The 250s are a series of cars produced by Ferrari between 1952 and 1964. Some of the Maranello company’s most emblematic vehicles were manufactured with this chassis, and they are nowadays avidly sought by the world’s vintage car collectors. Without doubt, one of the outstanding examples is the wonderful and eternal 250 GT SWB Berlinetta.
Designed by Pininfarina and built in the Scaglietti workshop, the 250 SWB was first presented at Paris’ 1959 Motor Show. The initials SWB stand for Short Wheel Base, reflecting the fact that this was indeed shorter than that of the previous model. As a result, Ferrari both conceived of a vehicle which became the undisputed queen of gran turismo competitions, and made a car which was perfect for the everyday gentleman driver.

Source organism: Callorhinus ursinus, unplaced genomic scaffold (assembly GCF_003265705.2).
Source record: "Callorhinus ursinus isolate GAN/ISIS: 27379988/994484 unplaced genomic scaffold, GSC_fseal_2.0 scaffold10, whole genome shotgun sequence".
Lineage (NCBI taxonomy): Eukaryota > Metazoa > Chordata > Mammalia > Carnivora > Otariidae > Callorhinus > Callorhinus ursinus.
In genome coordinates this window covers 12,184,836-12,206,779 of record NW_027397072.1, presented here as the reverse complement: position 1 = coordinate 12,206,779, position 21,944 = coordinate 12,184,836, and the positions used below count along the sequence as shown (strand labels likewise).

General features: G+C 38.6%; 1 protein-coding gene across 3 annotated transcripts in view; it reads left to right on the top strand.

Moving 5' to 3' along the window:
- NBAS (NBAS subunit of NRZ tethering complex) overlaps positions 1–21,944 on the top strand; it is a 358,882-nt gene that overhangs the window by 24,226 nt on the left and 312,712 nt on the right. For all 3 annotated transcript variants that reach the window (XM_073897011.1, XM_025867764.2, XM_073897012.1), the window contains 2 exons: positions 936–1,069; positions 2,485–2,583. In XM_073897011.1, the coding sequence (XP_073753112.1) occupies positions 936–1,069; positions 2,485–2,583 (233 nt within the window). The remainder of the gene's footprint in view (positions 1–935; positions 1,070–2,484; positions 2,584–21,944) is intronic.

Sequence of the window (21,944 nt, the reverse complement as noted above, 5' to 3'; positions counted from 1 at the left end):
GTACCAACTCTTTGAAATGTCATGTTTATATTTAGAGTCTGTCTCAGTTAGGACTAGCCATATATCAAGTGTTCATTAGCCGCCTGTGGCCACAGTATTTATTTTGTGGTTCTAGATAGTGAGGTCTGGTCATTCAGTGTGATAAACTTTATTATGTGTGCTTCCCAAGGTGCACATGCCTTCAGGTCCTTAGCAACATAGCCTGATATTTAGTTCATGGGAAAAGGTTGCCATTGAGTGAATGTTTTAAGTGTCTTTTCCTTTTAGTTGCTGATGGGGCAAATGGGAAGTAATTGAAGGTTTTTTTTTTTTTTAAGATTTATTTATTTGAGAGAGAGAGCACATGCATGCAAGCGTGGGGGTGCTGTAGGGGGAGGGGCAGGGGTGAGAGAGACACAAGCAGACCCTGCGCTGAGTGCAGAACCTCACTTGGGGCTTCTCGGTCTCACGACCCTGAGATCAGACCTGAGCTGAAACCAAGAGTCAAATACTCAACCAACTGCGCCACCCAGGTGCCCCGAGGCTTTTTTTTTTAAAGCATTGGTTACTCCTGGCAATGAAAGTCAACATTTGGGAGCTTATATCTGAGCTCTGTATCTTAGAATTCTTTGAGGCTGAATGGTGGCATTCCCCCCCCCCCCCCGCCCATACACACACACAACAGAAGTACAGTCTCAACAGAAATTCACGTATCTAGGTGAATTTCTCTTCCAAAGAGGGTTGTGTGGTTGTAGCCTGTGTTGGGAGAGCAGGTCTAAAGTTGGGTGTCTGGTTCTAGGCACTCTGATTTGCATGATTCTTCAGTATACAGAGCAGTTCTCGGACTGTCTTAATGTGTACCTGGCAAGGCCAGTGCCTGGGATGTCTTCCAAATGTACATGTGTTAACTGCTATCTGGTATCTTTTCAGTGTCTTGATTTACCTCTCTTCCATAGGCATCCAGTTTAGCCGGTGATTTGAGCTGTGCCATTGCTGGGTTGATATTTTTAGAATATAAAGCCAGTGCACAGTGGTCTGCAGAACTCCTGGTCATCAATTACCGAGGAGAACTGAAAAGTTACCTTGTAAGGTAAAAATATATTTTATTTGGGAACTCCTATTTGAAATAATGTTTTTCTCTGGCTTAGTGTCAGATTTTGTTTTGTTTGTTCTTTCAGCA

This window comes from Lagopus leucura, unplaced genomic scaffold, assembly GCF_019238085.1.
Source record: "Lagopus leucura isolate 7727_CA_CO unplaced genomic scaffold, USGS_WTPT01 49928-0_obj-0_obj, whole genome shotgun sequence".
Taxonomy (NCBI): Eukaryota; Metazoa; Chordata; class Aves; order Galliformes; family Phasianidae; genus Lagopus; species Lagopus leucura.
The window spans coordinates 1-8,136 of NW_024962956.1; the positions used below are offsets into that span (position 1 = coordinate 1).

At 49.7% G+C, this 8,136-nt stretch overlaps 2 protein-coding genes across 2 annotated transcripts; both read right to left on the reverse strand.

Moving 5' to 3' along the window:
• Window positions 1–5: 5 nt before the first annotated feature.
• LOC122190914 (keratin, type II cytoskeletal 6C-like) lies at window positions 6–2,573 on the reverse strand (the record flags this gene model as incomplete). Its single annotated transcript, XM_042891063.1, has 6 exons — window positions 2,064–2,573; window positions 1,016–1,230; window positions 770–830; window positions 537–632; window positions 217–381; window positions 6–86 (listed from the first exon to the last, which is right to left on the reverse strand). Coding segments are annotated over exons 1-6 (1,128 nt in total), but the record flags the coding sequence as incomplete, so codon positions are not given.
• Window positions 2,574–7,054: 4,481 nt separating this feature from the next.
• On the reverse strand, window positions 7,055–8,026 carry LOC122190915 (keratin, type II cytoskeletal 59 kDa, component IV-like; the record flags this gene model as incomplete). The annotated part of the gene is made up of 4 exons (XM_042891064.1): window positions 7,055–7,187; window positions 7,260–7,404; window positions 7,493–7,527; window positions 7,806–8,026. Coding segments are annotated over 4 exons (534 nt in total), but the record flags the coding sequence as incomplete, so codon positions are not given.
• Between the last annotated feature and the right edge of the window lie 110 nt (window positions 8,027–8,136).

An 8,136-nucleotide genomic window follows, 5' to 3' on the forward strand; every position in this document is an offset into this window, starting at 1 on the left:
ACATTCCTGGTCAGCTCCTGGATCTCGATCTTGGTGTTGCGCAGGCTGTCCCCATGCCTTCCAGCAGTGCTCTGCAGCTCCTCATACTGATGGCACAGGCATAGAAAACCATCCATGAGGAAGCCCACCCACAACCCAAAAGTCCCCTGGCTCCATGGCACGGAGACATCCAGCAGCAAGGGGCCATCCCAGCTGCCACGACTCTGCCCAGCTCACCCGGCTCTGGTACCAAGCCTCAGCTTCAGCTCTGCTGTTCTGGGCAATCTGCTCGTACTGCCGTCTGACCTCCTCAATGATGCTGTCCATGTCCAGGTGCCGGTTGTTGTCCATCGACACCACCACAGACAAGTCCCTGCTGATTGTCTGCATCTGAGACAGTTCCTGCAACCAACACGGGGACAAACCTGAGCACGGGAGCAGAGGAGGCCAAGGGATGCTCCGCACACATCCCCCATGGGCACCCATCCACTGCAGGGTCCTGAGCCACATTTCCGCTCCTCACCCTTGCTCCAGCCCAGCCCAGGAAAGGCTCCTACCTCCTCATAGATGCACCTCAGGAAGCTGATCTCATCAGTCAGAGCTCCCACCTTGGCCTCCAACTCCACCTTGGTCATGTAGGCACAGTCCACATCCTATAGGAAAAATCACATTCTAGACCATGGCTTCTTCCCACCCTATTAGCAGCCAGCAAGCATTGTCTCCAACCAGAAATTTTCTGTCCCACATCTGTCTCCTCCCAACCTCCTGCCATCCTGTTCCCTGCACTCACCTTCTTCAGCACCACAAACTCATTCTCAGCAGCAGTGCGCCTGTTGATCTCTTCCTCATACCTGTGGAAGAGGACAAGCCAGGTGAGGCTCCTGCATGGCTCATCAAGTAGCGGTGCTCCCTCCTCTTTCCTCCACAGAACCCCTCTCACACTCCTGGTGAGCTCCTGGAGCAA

150 individual 250 GT SWBs were made. Apart from the basic model, the car was also available in competition specification, with an aluminium body, lightweight interior trim and the V12 engine in a high state of tune rising from 220 to 280 HP.
Owing to this legendary model, Ferrari was able to win numerous competitions, including three Tours de France, two Tourist Trophies at Goodwood, two GT-category victories at Le Mans and two more in the Nürburgring 1000 km race.
Many immortal cars have had their origins in the 250 series, including the 250 Testarossa and the 250 GTO. These vehicles need no introduction, and it comes as no surprise that many consider the 250 GT SWB to be one of the most successful and fascinating Ferrari cars ever made.
The photo gallery shows a superb 1961 Ferrari 250 GT SWB Berlinetta, sold at a RM Sotheby’s auction in Monterey in 2017.
Maranello, November 2017